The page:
# Backward Facing Step

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 June 28, 2000, 08:08 Backward Facing Step #1 Pete Guest   Posts: n/a I have a question about the backward facing step problem. At low Reynolds numbers (based on velocity upstream of step and step height), the reattachment length increases linearly with the Reynolds number. As the Re number gets larger, does the reattachment length stop increasing with further increases in Re? Does it approach a constant value for that particular geometry?

 June 28, 2000, 14:22 Re: Backward Facing Step #2 John C. Chien Guest   Posts: n/a (1). A good question, but I am not sure. (2). Within laminar assumption, I guess, this self similar behavior will continue. (3). For turbulent flow , it is around six step height.

 June 28, 2000, 17:45 Re: Backward Facing Step #3 Kalyan Guest   Posts: n/a With laminar assumption, I guess the length would increase with Re in a typical case. However, I am not too sure if the Re (as defined based on velocity and step height) is a relevant quantity at very high Re. The vortex shedding at the bend may be depend a lot on the step height. I do not think any self-similar behavior exists in this problems due to the singular behavior at the bend and the reattatchment point.

 June 28, 2000, 19:03 Re: Backward Facing Step #4 Jitendra Guest   Posts: n/a pete, It is true that at low reynolds no. if you increase Re reattachment length increases.At higher Re this reattachment length decreases ... interseting fact indeed. Have a look at landmark paper in Journal of Fluid mechanics. Vol 117. n1. Page 17-23. I forgot the author. good luck jitendra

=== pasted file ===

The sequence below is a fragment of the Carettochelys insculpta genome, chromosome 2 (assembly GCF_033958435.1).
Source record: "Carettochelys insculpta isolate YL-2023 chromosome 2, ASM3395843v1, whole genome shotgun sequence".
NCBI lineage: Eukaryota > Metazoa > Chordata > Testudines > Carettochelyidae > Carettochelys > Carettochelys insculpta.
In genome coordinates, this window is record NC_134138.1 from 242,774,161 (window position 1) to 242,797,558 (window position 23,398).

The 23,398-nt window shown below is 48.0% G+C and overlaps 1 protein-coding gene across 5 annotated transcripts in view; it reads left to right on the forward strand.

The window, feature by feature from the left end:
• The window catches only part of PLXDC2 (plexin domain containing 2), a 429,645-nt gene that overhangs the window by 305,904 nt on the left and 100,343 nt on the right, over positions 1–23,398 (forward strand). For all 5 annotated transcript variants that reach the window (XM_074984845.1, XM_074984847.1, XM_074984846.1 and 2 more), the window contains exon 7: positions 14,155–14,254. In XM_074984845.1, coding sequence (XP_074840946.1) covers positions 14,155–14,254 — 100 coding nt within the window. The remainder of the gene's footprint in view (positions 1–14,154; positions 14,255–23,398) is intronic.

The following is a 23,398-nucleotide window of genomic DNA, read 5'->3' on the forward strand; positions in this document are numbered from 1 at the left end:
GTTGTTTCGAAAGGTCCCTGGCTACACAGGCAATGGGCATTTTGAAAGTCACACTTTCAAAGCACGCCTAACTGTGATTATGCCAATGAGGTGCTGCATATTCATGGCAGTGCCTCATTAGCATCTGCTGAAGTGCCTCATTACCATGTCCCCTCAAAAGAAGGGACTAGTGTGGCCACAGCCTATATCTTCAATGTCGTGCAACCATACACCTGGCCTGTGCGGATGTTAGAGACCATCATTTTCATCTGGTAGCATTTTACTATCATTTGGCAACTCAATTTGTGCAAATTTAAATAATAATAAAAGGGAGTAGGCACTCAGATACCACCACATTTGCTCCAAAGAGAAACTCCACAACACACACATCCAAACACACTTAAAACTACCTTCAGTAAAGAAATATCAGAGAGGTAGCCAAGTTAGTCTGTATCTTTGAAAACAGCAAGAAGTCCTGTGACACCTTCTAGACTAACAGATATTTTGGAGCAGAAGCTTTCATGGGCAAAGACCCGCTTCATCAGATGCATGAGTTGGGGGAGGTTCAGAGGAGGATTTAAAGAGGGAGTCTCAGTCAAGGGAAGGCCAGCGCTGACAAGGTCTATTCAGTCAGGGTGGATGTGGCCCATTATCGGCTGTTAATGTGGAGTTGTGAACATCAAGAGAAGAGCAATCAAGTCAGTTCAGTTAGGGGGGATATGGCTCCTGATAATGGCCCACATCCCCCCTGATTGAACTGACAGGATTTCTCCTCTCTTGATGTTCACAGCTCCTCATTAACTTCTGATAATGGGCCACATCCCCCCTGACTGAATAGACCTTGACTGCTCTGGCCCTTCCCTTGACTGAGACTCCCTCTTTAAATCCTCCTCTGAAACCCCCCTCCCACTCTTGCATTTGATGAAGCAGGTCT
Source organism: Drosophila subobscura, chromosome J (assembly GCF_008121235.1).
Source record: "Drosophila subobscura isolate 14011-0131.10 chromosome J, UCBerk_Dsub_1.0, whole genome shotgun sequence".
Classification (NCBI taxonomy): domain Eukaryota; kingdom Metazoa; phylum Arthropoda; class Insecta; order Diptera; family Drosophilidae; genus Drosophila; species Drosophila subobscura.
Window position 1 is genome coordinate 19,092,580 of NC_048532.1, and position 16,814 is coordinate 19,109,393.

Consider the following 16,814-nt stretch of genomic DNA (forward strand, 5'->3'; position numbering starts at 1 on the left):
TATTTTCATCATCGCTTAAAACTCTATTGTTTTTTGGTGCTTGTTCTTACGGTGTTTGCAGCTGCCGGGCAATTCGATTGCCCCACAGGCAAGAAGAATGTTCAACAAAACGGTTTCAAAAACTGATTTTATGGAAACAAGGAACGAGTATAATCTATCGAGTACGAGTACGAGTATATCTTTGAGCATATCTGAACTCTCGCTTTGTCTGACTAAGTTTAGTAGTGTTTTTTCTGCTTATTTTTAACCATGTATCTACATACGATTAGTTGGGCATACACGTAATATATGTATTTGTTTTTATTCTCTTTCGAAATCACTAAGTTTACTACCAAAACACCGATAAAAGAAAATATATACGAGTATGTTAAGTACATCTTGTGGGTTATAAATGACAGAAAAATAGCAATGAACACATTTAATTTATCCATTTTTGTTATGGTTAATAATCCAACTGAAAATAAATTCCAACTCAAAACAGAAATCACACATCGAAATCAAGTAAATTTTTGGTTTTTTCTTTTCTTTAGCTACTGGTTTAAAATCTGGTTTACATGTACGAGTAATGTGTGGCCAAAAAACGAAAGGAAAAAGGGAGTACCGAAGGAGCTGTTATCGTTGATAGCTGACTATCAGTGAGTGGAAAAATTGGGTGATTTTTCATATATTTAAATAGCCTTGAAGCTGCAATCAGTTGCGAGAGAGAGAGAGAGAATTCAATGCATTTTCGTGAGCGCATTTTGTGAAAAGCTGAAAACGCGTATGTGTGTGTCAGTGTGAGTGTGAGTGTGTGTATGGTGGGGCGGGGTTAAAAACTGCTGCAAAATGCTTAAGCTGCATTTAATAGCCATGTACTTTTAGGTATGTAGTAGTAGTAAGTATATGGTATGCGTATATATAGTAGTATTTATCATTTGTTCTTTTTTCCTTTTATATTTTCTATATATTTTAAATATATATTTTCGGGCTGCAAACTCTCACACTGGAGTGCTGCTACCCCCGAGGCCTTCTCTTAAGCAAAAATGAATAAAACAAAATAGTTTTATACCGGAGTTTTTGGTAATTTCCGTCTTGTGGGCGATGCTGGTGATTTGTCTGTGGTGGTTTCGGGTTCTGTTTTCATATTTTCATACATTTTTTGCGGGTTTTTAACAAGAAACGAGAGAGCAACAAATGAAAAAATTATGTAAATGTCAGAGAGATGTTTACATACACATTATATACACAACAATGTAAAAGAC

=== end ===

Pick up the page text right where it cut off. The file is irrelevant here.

June 28, 2000, 19:12 Re: Backward Facing Step #5 Guus Jacobs Guest   Posts: n/a The following paper will probably answer most of your questions: B.F. Armaly, F. Durst, J.C.F. Pereira: "Experimental and theoretical investigation of backward-facing step flow", J.Fluid.Mech Vol.127,pp.473-496,1983 As you said for low Reynolds number the reattachement length will increase approximately linearly. For a Re number based on the maximum inlet velocity and the hydraulic diameter of the inlet section (in case the inlet section has a channel like configuration) that is between 1200 and 6600 the flow is in a transition region and the average reattachement length will decrease gradually to a constant average reattachement length of about 6 for turbulent flows. For other inlet sections (say a boundary layer) these numbers will probably differ a bit.

 June 28, 2000, 21:40 Re: Backward Facing Step #6 John C. Chien Guest   Posts: n/a (1). Yes, I was thinking about the steady state solution of the shear layer. (2). The structure of the recirculation region will be somewhat different. (3). For the transient flow solution, it is a completely different issue.